Cloud and virtualization-specific backup options help overcome the limitations of
traditional solutions for nonprofit organizations.
Data backup is arguably the most critical function in IT, but it continues to be a frustrating and problematic process for most organizations. Nonprofit organizations in particular generate large volumes of data that is critical to their operations. As a result, nonprofits must ensure that data is protected and can be restored in an emergency.
But while backup products and technologies are continually evolving, industry surveys repeatedly reveal that organizations of all sizes are encountering significant backup issues related to cost, complexity and reliability. Too often, backup processes have not kept pace with growing data volumes, making it difficult to complete backups within the available window. Increased adoption of server virtualization and cloud-based services have only exacerbated the problem.
“It’s a different world for IT managers today, and data backup … is more complex than ever,” said Eric Burgener, IDC research director. “Data sizes and types continue to evolve, as does the number of servers and operating systems each company uses. This leads to a host of new challenges IT managers face to make sure they can back up and protect their data and restore operations quickly.”
The Game Changer
Backup was a reasonably straightforward affair in the days when applications ran on dedicated servers. Once an application triggered a backup process, most of the server’s memory, storage and CPUs were available to the backup application. Server virtualization changed all that by allowing multiple virtual machines (VMs) to run on a single piece of hardware. Resource contention becomes a serious issue when an organization is simultaneously backing up physical, virtual and cloud environments featuring consolidated workloads and extreme data redundancy. If a hypervisor runs out of memory, it can cause a server crash that can bring down multiple applications.
At the same time, there is more data to be backed up and backups need to be completed more frequently to meet recovery point objectives. The problem becomes exacerbated as the environment scales to hundreds or thousands of VMs sharing a common resource pool. Agent-based backup solutions place a significant burden on host servers and make it difficult if not impossible to complete backups within the available window.
Virtualization-aware, host-level backup is far superior to agent-based solutions, but it presents a separate set of issues. These solutions typically create image-level backups that makes it easier to recover an entire VM, but file-level recovery is at least a two-step process.
Best-of-breed backup solutions for virtualized environments offer file-level restore as well as replication rollback capabilities, protecting VMs from both hardware failure and software corruption. IT can recover individual items from any virtualized application, on any operating system, without additional backups, agents or software tools.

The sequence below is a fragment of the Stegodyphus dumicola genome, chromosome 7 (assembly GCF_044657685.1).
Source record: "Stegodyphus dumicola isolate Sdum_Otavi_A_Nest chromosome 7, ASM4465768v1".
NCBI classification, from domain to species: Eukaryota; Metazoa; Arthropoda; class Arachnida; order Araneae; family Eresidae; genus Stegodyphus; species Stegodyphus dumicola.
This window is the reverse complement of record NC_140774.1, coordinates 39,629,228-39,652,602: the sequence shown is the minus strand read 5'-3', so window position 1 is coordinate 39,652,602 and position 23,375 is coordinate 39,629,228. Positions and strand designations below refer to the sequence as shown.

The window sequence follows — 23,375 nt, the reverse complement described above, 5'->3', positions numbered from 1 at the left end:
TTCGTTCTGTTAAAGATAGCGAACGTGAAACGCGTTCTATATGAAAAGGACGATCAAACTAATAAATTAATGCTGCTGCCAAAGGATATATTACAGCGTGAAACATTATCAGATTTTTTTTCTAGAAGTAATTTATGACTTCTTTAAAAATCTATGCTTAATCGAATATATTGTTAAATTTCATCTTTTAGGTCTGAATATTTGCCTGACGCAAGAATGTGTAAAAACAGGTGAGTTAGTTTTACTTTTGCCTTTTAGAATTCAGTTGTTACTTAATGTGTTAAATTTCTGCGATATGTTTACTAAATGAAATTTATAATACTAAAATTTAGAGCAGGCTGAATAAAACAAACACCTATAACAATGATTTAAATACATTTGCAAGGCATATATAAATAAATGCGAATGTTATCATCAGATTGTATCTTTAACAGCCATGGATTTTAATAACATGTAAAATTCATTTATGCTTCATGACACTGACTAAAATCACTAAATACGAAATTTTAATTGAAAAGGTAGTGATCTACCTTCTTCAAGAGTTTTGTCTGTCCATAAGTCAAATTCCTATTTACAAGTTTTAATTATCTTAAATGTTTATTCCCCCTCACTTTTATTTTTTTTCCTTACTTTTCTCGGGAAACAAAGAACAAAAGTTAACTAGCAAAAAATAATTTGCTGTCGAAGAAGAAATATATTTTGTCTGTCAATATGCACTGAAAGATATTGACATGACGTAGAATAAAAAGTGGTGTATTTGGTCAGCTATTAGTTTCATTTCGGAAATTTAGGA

Virtualization-specific backup and replication gives organizations greater confidence to virtualize enterprise applications such as CRM, ERP and email systems. The ability to restore an entire VM from a backup file in minutes means that users remain productive while IT troubleshoots the issue.
Virtualization-specific solutions with synthetic backup capabilities eliminate the need to run resource-intensive full backups. After an initial full backup, only changes are stored, and a synthetically compiled full backup is available for fast restore at any time. This technique reduces backup time and bandwidth utilization. Incremental changes are tracked to allow for rollback in case of software failure or corruption.
With VM replication, copies of mission-critical VMs are mirrored to a spare server and kept in the ready-to-start native format. This capability enables cost-effective disaster recovery for mission-critical applications and data. Should a failure occur, IT can run a VM directly from a compressed and de-duplicated backup file on regular backup storage, either in production or an isolated virtual lab.
The Cloud Option
Under certain conditions, shifting data backup to a cloud provider can be a good option. Cloud-based backup requires no capital investment for equipment and makes backup an operational cost. Software encrypts data for security purposes and automatically backs it up to remote servers. The service provider maintains and monitors the data backup plan, and because data is saved at a different location, it’s always accessible.
Restoring large amounts of data from the cloud can be time-consuming, however. Hybrid solutions help avert such performance issues by keeping primary storage onsite on disks or NAS appliances and moving secondary storage and data backup to the cloud.
Although data backup is critical to any organization, the process has become a pure pain for most IT departments. Virtualization and cloud services have fundamentally changed the process, making it nearly impossible to manage with traditional backup solutions.
Virtualization-specific backup solutions with incorporated de-duplication and VM replication capabilities have become the gold standard — but there are other good options, depending on organization’s specific requirements. For a smaller organization with a modest data footprint, a hybrid cloud backup strategy can deliver compelling economic and management benefits.
I’m currently a junior at Rutgers University, majoring in Human Resources with a minor in Music. My love for music has already led me to an associates degree in Music from Raritan Valley Community College. In this role, I directly assist the vice president.